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Career Highlight: Occupational Therapist

Interested in pursuing occupational therapy as a career? Read on to find out more information about what a job as an occupational therapist looks like!

Job Duties
As an occupational therapist, frequently your job will involve evaluating and assisting people with various physical and/or neurological disabilities. For example, you may lead an autistic child in reciprocal play, or demonstrate healthy and/or alleviating exercises for people with chronic health conditions. As a result, your day to day activities will vary, and require a lot of flexibility. Part of this may include evaluating and assisting with updating a person’s home and/or work environment to ensure their health needs are being met. This often includes educating family, caregivers, and employers on how a patient can be best accommodated, providing information such has how to help them through a meltdown or flareup of symptoms, and how to use special equipment when necessary. Finally, occupational therapists work with the patient to develop a treatment plan to help the patient meet their own health goals.

Where They Work
Occupational therapists work in a variety of locations, depending on the patients they see. Many occupational therapists are employed by either hospitals or private healthcare practices. However, some work in educational settings, as schools will sometimes hire occupational therapists to help with child development in special needs circumstances. Retirement facilities will additionally hire occupational therapists to assist their elderly residents get accustomed to life in assisted living. And as may be suggested by the job duties, many occupational therapists additionally visit the homes of their patients to provide better hands on care.

Working Conditions
Work hours for occupational therapists are often flexible, suited to their patient’s needs. Most occupational therapists work full time (40 hours a week), and many work only during weekdays, similar to a typical day job. However, many also work nights and/or weekends when needed, in order to accommodate their patients and better recognize their needs. As previously mentioned, most will work in either an office of occupational therapy or hospital as a type of home base — where paperwork and planning commences. However when engaging with their patients, typically occupational therapists will spend a lot of time on their feet. This can include helping a patient get outside for some exercise, generally assisting around the house, etc. Additionally, local travel is often necessary for OTs who may need to visit patients in their homes as well as patients in a hospital or hospice care situation, as many OTs will treat patients in multiple facilities.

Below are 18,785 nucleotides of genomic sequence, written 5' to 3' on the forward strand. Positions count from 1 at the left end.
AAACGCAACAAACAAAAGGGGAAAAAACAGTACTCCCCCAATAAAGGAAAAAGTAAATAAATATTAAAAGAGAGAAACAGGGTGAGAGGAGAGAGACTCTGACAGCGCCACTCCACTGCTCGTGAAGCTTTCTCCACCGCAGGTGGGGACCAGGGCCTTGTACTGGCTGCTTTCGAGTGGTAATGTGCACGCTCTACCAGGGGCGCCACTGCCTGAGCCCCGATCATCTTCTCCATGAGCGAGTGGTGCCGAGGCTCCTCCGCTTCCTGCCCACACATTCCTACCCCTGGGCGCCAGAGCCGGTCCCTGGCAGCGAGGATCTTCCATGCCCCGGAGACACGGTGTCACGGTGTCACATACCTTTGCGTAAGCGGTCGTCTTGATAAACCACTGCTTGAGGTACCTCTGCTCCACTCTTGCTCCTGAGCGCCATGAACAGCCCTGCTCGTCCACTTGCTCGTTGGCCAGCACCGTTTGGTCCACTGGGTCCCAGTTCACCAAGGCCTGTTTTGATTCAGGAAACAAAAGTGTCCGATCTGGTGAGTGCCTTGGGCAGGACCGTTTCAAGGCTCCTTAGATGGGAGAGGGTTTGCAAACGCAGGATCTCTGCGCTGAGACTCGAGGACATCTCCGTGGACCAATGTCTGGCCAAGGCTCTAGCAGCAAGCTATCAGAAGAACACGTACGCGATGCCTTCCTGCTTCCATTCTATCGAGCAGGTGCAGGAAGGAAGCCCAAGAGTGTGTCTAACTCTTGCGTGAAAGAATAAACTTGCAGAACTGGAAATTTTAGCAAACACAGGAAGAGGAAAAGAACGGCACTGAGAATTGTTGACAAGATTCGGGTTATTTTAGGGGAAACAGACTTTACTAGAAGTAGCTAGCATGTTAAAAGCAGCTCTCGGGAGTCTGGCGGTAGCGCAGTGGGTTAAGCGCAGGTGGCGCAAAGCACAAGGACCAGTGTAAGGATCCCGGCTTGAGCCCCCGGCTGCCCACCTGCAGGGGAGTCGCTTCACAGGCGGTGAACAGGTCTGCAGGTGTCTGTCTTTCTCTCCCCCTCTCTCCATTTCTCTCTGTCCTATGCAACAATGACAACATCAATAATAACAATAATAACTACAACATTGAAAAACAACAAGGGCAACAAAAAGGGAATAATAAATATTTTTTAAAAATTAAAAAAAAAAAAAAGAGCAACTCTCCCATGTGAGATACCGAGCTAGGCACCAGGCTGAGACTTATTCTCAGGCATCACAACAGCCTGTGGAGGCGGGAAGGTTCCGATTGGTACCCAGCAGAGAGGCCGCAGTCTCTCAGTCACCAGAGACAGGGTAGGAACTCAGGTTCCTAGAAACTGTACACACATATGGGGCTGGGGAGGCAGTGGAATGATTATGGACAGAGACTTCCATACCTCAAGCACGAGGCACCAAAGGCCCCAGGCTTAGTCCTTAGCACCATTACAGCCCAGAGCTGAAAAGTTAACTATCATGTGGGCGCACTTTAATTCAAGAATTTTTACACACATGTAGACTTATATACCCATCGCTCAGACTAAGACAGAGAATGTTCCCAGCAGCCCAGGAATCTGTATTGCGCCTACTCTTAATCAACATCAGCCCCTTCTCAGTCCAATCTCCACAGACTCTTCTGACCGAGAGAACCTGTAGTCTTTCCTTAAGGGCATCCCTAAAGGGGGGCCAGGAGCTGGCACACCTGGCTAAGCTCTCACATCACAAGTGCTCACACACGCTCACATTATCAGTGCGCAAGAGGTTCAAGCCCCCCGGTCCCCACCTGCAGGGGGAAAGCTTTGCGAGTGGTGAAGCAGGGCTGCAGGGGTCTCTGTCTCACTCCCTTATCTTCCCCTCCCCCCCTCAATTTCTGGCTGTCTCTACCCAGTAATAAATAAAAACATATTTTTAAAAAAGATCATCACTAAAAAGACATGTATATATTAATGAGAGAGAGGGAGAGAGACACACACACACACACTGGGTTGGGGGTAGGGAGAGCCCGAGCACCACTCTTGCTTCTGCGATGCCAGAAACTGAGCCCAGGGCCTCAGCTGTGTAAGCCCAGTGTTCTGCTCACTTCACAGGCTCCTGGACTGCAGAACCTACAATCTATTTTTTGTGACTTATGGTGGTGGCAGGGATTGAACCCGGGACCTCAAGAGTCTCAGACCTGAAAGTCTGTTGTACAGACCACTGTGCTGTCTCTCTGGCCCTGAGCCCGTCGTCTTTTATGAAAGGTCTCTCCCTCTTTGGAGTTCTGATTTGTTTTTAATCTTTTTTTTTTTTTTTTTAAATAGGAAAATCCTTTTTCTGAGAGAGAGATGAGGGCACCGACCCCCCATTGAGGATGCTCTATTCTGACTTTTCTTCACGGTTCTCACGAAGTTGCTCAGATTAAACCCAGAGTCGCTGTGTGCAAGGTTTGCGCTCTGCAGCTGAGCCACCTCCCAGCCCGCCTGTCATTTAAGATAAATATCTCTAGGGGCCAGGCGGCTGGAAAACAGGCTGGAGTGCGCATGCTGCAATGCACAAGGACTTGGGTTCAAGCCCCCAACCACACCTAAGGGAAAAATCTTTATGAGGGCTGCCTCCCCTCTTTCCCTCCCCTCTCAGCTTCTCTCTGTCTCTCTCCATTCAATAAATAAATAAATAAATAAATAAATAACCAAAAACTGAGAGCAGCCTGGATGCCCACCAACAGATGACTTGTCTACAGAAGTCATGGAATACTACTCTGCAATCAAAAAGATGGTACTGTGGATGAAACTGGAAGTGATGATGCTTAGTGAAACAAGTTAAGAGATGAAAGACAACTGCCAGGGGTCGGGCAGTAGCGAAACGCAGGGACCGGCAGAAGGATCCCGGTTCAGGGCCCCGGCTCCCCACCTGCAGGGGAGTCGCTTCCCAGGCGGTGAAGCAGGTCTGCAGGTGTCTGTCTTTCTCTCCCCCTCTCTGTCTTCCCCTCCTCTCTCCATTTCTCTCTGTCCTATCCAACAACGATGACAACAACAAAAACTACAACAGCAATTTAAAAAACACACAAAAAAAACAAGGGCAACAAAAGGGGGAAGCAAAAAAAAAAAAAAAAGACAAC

Who They Work With
The disabled, chronically ill, neurodivergent, and elderly are the populations typically served by occupational therapists, although exceptions exist. An occupational therapist will have the most interaction with their patients and caregivers, in addition to other occupational therapists. This is especially true if they work out of a private practice or hospital setting, where multiple occupational therapists are employed by the same organization (by contrast, schools will typically only hire one occupational therapist). In a hospital setting, an occupational therapist may expect to work with nurses and doctors as well, when necessary.

Education and Training
Occupational Therapists are required to go through quite a bit of education and training. The first major step is to take the Certified Occupational Therapy Assistant (COTA) exam in order to get their license to practice. However, most occupational therapists elect (and most states require) to obtain a 2-year associates degree in Occupational Therapy, as these programs prepare you to sit the COTA. After successfully passing the COTA, you can find work as an occupational therapist assistant and gain valuable fieldwork experience. In order to become a full-fledged Occupational Therapist, a masters’ degree in Occupational Therapy is required — although many programs exist that combine bachelor’s and master’s in occupational therapy. Finally, you must take a final exam — the Occupational Therapy Registered (OTR) — and obtain state licensure, whose requirements vary based on location. Then you’ll be able to practice!

Pay and Job Outlook
Pay varies based on state and on where you are on your career journey. The Bureau of Labor and Statistics reported that in 2020, the median pay for an occupational therapist was $86k per year, or $41 per hour. However, occupational therapy assistants make a little less, on a range from around $36k/year to as much as $60k/year — all dependent on geographic location. As can be expected, occupational therapists in the midwestern states and smaller cities/towns make a smaller average than occupational therapists who work in large cities, especially along the coasts. That said, the Bureau of Labor and Statistics expects employment for occupational therapists to grow up to 16% in the next ten years, which is much faster than the average employment growth across all occupations. They suggest that occupational therapy will continue to be vital in treating people with conditions like Alzheimer’s disease, autism, or the loss of a limb.